Guiding his Belgian mules down Hudson St. past the historic Ashe’s Hotel, Todd Olden (front,right) gives passengers a ride during this weekend’s Christmas in Warrensburgh festival.
With help from Mother Nature and a large turnout, the 24th annual Christmas in Warrensburgh celebration fulfilled its promise this past weekend.
Hundreds of people participated in this festival that embodies the holiday spirit of bygone years through its varied activities, event organizer Teresa Whalen said.
“It was a very busy, successful weekend,” she said. “Our festival was very well attended, and the snow was a gift — it made everything feel like the traditional holidays.”
Warrensburg’s town hall, transformed into “Toyland” for Saturday, attracted a crowd of children and their parents for guided crafting sessions, Whalen said.
“Children came in waves all day,” she said. “Our workshops were overflowing with kids waiting to make wooden toys, water color paintings and origami whales and sharks,” she said.
Among the artisan mentors were Skye Gregson of Chestertown and Schroon Lake, who taught children how to handcraft their own whirligigs and toy tops, Whalen said.
“Skye was whittling so fast, wood chips were flying everywhere — it was incredible,” Whalen said. “I’ve never seen so many children — the whole town hall was filled.”
Outside the town hall, Santa held court and heard Christmas wishes. He brought along two young reindeer, which captivated children.
Through town, churches held bazaars, luncheons, holiday gift and decoration sales and a Breakfast with Santa. The First Presbyterian Church held their annual Friendship Tea, accompanying their ever-popular Cookie Walk.
“I heard from the churches and businesses that they had a lot of traffic,” Whalen said. “Everyone was busy.”
Saturday’s tree lighting ceremony was well attended, with new Holy Cross Episcopal pastor Tom Pettigrew blessing the town Christmas tree. Julie Gallup of Gallup Farms served up her homemade cookies for the gathering.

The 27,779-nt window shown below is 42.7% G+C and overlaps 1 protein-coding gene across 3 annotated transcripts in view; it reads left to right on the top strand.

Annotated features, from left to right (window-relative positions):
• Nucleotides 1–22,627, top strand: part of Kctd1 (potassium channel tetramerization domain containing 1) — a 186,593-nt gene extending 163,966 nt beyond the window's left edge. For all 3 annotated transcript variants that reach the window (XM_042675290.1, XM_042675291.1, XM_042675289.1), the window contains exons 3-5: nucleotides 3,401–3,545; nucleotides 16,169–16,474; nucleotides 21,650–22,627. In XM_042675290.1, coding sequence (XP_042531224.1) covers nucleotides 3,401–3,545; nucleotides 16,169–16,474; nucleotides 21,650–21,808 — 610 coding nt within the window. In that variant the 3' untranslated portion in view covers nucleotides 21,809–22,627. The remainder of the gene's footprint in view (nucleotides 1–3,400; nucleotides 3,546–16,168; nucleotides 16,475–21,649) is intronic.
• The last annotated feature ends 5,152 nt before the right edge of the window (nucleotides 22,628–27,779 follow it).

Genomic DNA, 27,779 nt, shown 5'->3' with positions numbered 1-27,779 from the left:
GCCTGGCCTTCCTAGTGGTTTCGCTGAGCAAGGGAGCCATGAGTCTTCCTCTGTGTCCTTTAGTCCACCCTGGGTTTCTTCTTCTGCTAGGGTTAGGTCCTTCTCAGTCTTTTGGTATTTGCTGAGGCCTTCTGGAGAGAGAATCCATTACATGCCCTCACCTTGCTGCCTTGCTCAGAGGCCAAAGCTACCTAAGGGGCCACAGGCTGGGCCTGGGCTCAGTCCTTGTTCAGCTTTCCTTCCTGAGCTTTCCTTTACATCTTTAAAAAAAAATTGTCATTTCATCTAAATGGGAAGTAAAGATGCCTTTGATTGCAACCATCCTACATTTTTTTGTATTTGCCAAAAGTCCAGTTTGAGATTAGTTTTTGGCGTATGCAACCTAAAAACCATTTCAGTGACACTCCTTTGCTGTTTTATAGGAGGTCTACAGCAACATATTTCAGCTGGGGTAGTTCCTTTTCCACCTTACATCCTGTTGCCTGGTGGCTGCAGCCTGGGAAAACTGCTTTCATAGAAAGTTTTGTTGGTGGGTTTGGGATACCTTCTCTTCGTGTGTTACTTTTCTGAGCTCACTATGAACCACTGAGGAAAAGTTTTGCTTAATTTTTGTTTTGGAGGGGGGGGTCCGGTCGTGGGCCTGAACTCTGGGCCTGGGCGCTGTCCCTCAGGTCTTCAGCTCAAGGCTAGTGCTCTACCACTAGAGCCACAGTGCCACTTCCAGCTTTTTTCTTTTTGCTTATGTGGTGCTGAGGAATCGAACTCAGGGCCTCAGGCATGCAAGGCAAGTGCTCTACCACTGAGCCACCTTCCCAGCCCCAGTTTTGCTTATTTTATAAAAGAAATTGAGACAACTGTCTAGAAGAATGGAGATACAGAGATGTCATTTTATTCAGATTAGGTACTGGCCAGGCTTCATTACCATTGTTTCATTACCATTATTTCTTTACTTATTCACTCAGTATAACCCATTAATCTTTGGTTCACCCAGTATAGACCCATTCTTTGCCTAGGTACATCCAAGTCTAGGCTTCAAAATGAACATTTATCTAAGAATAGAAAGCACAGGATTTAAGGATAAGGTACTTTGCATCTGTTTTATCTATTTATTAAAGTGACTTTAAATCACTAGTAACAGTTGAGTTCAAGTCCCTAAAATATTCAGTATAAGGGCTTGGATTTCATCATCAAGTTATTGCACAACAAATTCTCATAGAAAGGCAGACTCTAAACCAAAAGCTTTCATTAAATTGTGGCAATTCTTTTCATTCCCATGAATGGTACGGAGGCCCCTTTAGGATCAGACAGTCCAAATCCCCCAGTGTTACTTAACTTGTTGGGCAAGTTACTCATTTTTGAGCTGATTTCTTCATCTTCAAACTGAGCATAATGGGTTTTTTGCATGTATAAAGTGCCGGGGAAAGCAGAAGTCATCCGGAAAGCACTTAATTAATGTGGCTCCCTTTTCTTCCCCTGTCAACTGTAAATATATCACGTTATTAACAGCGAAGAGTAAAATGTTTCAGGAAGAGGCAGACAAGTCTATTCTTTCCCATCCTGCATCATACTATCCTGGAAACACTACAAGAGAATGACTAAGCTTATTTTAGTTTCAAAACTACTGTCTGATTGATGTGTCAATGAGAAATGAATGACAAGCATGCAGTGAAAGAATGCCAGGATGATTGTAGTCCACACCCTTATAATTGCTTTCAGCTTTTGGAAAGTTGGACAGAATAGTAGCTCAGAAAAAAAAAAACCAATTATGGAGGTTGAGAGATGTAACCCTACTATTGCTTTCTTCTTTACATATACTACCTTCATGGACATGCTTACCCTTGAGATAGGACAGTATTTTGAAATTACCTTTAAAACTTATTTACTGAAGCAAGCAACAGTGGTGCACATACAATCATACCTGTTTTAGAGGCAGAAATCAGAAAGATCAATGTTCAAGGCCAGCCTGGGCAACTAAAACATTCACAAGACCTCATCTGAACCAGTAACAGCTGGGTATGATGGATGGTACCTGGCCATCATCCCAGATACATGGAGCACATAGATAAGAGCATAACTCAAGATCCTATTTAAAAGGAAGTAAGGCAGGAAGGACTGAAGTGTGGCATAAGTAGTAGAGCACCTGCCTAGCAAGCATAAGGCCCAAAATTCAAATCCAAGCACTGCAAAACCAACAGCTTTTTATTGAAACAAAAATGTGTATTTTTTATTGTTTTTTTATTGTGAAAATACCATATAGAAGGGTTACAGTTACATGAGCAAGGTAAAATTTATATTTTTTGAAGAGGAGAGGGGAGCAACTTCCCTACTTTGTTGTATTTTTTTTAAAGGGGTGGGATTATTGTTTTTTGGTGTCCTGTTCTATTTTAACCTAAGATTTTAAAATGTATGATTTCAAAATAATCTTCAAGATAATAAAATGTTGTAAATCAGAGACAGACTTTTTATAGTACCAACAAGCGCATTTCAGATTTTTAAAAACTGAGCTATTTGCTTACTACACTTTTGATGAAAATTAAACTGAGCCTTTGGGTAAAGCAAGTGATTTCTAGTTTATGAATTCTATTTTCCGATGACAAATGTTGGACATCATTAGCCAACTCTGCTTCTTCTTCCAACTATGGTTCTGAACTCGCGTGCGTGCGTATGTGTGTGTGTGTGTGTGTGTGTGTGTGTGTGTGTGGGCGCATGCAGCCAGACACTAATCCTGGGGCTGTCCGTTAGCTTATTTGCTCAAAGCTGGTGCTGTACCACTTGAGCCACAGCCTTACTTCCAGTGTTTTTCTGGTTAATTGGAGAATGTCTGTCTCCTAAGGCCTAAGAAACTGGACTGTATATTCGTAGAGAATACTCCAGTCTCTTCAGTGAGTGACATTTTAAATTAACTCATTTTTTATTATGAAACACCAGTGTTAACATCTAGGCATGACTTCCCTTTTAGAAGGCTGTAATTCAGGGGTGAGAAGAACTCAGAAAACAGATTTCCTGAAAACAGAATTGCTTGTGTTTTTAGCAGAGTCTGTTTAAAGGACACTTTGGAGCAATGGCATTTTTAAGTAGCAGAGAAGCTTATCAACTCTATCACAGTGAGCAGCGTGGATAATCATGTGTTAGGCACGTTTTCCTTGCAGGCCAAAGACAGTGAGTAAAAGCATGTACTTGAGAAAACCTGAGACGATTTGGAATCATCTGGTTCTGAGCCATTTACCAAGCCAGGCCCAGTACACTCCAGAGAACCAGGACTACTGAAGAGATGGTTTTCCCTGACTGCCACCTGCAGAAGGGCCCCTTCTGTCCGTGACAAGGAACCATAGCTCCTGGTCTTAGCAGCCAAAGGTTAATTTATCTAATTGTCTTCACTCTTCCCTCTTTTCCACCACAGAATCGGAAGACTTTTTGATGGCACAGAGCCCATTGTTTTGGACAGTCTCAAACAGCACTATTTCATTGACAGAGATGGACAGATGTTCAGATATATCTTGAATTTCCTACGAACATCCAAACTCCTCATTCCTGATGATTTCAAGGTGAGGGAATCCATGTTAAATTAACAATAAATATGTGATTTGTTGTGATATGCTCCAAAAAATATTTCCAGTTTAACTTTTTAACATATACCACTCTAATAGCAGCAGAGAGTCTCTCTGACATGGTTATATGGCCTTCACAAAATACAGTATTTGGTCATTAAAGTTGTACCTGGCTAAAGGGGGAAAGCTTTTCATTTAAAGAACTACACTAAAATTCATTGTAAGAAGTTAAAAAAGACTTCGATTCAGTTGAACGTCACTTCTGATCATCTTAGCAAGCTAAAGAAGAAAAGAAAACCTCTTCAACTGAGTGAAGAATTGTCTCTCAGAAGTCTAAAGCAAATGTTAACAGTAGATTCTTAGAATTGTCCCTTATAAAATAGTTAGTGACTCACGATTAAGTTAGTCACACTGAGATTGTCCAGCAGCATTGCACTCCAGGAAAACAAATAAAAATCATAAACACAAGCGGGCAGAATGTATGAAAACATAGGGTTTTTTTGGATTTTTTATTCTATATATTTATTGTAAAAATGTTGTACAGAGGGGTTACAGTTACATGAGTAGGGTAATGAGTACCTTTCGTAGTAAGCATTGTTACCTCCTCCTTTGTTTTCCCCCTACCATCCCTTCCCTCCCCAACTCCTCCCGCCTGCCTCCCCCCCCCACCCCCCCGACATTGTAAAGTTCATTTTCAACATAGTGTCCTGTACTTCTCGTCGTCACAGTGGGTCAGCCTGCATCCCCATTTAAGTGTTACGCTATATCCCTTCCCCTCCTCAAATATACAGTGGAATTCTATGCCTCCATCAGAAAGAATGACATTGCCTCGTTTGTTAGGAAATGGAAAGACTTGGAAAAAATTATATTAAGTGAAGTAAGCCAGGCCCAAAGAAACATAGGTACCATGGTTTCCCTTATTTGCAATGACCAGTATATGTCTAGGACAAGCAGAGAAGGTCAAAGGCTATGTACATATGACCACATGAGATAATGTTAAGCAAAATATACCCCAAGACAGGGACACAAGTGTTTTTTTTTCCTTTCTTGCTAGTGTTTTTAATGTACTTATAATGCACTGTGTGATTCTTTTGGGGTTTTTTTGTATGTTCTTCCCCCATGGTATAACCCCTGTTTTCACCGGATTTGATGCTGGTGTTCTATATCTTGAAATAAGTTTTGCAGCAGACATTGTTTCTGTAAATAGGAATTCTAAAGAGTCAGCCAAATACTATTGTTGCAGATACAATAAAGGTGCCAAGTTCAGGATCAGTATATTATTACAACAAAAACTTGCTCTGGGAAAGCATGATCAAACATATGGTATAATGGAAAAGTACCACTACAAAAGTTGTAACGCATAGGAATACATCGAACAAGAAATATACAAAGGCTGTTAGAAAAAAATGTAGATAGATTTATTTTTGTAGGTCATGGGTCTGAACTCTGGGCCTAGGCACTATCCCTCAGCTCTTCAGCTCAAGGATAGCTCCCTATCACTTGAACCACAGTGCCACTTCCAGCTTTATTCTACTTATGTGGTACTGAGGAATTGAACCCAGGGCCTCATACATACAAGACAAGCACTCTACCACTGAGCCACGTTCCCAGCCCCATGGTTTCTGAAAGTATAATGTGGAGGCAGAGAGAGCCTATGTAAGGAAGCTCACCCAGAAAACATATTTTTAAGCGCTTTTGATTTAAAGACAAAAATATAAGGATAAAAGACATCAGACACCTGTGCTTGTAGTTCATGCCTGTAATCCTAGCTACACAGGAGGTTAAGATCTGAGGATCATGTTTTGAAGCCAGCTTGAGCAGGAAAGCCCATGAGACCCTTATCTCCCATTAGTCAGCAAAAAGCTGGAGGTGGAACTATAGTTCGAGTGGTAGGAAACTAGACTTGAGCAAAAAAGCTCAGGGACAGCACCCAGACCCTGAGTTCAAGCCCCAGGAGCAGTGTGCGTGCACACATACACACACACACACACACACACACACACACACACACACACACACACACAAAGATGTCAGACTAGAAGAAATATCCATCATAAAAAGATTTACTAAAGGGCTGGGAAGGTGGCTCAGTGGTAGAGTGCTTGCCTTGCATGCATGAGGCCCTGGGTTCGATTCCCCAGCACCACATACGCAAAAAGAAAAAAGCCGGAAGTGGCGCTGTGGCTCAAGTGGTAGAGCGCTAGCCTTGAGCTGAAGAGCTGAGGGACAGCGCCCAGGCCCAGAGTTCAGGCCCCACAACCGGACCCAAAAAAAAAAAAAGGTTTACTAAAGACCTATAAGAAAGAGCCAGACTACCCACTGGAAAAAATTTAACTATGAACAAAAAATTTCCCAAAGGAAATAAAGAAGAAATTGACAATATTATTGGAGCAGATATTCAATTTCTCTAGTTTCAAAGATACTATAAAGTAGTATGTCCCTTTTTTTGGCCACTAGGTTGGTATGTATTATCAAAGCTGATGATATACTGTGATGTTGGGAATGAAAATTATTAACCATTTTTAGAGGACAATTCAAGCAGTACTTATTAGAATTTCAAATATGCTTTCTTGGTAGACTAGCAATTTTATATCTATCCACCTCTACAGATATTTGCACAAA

Sunday’s activities also drew plenty of people, Whalen said. The Chamber of Commerce’s annual craft fair, which Whalen launched decades ago, drew a large number of skilled artisans, many of them from Warrensburg.
Whalen said the expo of Adirondack handicrafts, held at Echo lake Lodge, drew a crowd.
“The artisans were very skilled, and they displayed beautiful work,” she said.
Artisans hosting visitors in Warrensburg included Janet Schrader of Adiramics ceramics studio, Carol Gregson with her weaving and Wini Martin of Thurman with her paper bead work.
The festivities were spread out beyond Warrensburg’s borders. Among those hosting visitors were Al and Anne Rohe at Adirondack Ambiance in Thurman and Charlene Leary of Blue Heron Designs on Truesdale Hill Road in Lake George.
Willows Bistro also was busy in downtown Warrensburg Friday night with authors reading their short stories and poems.
On Sunday, visitors to Christmas in Warrensburgh enjoyed wagon rides provided by Flo and Todd Olden of Our Simple Life Farm of Warrensburg. The Olden’s Belgian draft mules pulled their handcrafted cart bearing passengers from the town Senior Center up Hudson St. to the Marcus Bruce Park and back. The prior day, the Oldens were stationed at Lazy River Farms, demonstrating how to transform flax seeds into fabric.
Whalen said this week that in planning next year’s holiday fest, she will be boosting the emphasis on artisans stationed throughout town, as well as adding more attractions on Sunday.
“We believe in staying true to the traditions, demonstrating native crafts, trying to keep the art forms of bygone years alive, “ she said. “They’ve become a big part of our celebration.”